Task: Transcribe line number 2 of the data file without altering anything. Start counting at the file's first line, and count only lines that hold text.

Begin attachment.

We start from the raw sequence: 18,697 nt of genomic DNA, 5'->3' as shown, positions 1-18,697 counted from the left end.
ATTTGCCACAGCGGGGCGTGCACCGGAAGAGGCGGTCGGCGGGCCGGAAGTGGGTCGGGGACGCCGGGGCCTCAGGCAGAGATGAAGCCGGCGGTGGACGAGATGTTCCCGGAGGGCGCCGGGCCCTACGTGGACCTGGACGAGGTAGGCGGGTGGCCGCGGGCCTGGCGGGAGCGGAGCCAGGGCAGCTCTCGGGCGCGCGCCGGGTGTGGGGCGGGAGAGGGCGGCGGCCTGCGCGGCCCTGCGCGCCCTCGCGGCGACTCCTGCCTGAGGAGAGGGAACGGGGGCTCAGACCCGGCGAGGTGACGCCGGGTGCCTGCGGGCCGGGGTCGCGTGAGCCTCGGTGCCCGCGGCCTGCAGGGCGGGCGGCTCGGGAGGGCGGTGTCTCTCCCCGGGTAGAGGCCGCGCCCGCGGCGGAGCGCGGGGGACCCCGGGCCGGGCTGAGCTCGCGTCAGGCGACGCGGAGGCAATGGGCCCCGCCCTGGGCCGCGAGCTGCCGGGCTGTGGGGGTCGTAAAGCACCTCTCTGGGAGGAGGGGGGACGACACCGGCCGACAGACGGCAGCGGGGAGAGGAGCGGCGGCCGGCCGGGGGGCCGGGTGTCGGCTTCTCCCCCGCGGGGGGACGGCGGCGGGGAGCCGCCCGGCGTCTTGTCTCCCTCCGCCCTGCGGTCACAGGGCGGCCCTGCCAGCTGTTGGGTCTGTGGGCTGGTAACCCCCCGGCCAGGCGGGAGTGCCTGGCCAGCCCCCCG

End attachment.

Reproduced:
ATTTGCCACAGCGGGGCGTGCACCGGAAGAGGCGGTCGGCGGGCCGGAAGTGGGTCGGGGACGCCGGGGCCTCAGGCAGAGATGAAGCCGGCGGTGGACGAGATGTTCCCGGAGGGCGCCGGGCCCTACGTGGACCTGGACGAGGTAGGCGGGTGGCCGCGGGCCTGGCGGGAGCGGAGCCAGGGCAGCTCTCGGGCGCGCGCCGGGTGTGGGGCGGGAGAGGGCGGCGGCCTGCGCGGCCCTGCGCGCCCTCGCGGCGACTCCTGCCTGAGGAGAGGGAACGGGGGCTCAGACCCGGCGAGGTGACGCCGGGTGCCTGCGGGCCGGGGTCGCGTGAGCCTCGGTGCCCGCGGCCTGCAGGGCGGGCGGCTCGGGAGGGCGGTGTCTCTCCCCGGGTAGAGGCCGCGCCCGCGGCGGAGCGCGGGGGACCCCGGGCCGGGCTGAGCTCGCGTCAGGCGACGCGGAGGCAATGGGCCCCGCCCTGGGCCGCGAGCTGCCGGGCTGTGGGGGTCGTAAAGCACCTCTCTGGGAGGAGGGGGGACGACACCGGCCGACAGACGGCAGCGGGGAGAGGAGCGGCGGCCGGCCGGGGGGCCGGGTGTCGGCTTCTCCCCCGCGGGGGGACGGCGGCGGGGAGCCGCCCGGCGTCTTGTCTCCCTCCGCCCTGCGGTCACAGGGCGGCCCTGCCAGCTGTTGGGTCTGTGGGCTGGTAACCCCCCGGCCAGGCGGGAGTGCCTGGCCAGCCCCCCG